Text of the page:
There is quite a bit of buzz about the upcoming release of the new film Man on Wire, which is a documentary account of Philippe Petit's 1974 illegal and clandestine 110-story high tightrope-walk between the World Trade Towers (pictured left). I remember first learning of Petit's stunt a few years back when I read about it in Paul Auster's The Red Notebook. (According to the movie trailer, Petit's stunt "made headlines around the world"... but, hey, I was still in diapers in 1974, so you can excuse me for only coming to the story of late.) By Petit's count, his walk took over six years to plan and it was, in almost every imaginable way, a death-defying stunt. The new film, directed by James Marsh in close collaboration with Petit, is reportedly framed as a "heist" story, focusing more on Petit and his friends' planning of the crazy-cum-criminal act rather than the reasons behind his decision to do it. Interestingly, Petit has claimed that he never understood the fact that, upon descending the Towers safely (but in handcuffs), the only thing he was asked by the throngs of waiting reporters was: "Why did you do it?"
Petit's answer: "There is no why." (Elsewhere, he is reported to have said: "When I see three oranges, I juggle. When I see two towers, I walk.")
I'm not sure that the mere mortals among us can really get our heads around Petit's act, but I imagine that it's even less comprehensible to us that the truth may be that "there is no why." Perhaps tightrope-walkers, and "daredevils" in general, are engaged in some highly sophisticated enactment of eudaimonia ("living well") that rejects on principle the very possibility of a human being reduced to "bare life." (On that note, I highly recommend your taking a look at the interesting dicussion developing on Mahogany Feed, where Dr. Trott suggests that "ultimate fighting" might demonstrate a similar disambiguation of bare life.) Still, I'm fascinated by Petit's claim that "there is no why," even if only because it seems to lend an air of aesthetic transcendence to what otherwise appears to be... well... madness.
And then there's this, from Auster's account:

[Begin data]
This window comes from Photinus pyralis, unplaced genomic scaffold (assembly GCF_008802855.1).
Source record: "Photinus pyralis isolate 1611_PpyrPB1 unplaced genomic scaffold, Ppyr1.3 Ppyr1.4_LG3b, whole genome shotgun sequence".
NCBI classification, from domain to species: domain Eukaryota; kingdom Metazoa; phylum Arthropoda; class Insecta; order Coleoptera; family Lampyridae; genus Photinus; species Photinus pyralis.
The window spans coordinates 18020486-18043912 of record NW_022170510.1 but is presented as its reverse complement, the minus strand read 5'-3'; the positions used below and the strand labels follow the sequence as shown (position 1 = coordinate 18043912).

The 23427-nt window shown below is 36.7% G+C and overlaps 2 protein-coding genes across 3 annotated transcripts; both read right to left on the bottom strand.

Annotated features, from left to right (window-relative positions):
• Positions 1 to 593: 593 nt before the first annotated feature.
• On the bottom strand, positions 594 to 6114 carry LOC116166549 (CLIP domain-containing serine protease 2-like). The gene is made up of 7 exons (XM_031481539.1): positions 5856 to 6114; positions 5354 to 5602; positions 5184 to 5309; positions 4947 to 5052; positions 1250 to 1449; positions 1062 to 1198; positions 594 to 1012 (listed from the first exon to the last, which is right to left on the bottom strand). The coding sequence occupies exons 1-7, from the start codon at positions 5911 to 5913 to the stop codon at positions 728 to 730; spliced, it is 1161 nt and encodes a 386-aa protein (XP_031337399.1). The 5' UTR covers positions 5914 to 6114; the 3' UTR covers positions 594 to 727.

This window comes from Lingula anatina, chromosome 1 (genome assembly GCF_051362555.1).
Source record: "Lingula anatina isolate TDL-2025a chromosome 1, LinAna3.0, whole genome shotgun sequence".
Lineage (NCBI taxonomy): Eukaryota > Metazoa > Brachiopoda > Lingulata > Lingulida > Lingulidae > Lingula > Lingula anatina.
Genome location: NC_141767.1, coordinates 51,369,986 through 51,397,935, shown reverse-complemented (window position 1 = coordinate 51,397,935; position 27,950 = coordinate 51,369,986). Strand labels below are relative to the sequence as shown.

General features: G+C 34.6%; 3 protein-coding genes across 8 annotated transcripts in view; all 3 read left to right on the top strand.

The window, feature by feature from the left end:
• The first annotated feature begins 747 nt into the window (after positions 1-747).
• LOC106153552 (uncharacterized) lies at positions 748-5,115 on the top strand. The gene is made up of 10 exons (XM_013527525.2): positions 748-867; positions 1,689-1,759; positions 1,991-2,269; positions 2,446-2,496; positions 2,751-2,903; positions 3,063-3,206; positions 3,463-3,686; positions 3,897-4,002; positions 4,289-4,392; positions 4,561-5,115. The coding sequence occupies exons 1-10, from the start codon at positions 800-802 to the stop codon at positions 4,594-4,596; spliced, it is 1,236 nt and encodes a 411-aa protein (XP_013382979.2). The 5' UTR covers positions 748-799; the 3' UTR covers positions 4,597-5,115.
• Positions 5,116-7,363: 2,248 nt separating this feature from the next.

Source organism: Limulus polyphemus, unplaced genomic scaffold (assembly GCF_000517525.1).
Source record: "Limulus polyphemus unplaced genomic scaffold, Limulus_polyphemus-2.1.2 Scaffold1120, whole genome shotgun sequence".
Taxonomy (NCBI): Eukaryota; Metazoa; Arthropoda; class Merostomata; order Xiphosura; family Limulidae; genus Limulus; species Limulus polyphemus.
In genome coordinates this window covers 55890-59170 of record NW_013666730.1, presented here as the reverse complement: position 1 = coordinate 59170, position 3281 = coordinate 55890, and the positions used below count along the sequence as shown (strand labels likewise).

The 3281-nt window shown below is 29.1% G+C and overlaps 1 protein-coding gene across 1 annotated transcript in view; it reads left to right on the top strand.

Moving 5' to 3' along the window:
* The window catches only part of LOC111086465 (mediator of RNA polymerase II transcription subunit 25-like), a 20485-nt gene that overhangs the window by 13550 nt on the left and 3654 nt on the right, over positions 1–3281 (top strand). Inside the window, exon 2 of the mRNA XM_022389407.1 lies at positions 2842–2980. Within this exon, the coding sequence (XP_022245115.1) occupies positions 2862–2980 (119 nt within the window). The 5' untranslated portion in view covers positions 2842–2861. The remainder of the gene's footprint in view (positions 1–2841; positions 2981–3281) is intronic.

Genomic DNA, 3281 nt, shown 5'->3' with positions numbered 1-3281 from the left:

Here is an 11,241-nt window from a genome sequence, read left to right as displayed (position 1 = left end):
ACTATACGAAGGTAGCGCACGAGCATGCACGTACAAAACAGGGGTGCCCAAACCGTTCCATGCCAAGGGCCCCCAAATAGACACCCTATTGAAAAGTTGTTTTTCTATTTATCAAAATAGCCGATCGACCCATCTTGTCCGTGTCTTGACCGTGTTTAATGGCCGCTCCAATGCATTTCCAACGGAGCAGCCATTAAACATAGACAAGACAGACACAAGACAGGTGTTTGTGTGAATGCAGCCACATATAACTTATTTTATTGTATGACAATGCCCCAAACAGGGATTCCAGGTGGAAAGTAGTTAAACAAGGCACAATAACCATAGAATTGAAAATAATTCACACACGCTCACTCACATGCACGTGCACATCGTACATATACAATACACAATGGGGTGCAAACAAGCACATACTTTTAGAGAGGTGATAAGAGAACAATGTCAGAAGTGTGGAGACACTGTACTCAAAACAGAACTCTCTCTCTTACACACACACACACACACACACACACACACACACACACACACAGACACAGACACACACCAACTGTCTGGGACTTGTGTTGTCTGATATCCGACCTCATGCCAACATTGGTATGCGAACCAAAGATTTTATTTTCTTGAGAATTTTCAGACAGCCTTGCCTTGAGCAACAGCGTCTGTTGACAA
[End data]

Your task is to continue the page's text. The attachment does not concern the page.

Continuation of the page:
"Each time we see a man walk on the wire, a part of us is up there with him. Unlike performances in the other arts, the experience of the high wire is direct, unmediated, simple, and it requires no explanation whatsoever. The art is the thing itself, a life in its most naked delineation. And if there is beauty in this, it is because of the beauty we feel inside ourselves."
I wonder whether Auster is right, first, to identify tightrope-walking as an "art" and, second, to suggest that it is the sole "unmediated" art that "requires no explanation whatsoever." I'm fairly well-inclined to agree with the first-- anyone who has ever seen a tightrope-walker in live action would be hard-pressed to say the performance is not an art-- but the second claim is a bit harder for me to accept. I'm not convinced that any art is "unmediated" or "the thing itself," and in the case of tightrope-walking I am tempted to say that what makes this art "beautiful" (such that it is) is the fact that it is mediated by the very real possibility of death. That is, the recognition of what Auster calls "the beauty we feel inside ourselves" is the intensification of human fragility and finitude (dare I say it... weakness?) embodied by the tightrope-walker. Not to get all Third Critique here, but it seems to me that what is beautiful about this particular art is that it exihibits a kind of purposiveness-without-purpose... or, at the very least, a purposiveness that extends beyond its "merely" teleological purpose (i.e., getting to the other end of the rope, alive). And what makes it even more captivatingly, almost painfully, beautiful is that we cannot help but ask "why, oh why, does anyone who could perish ever step on the rope in the first place?"...
I'm looking forward to the release of Man on Wire here in Memphis, which unfortunately isn't until 8/29. In the meantime, though, here's the movie trailer: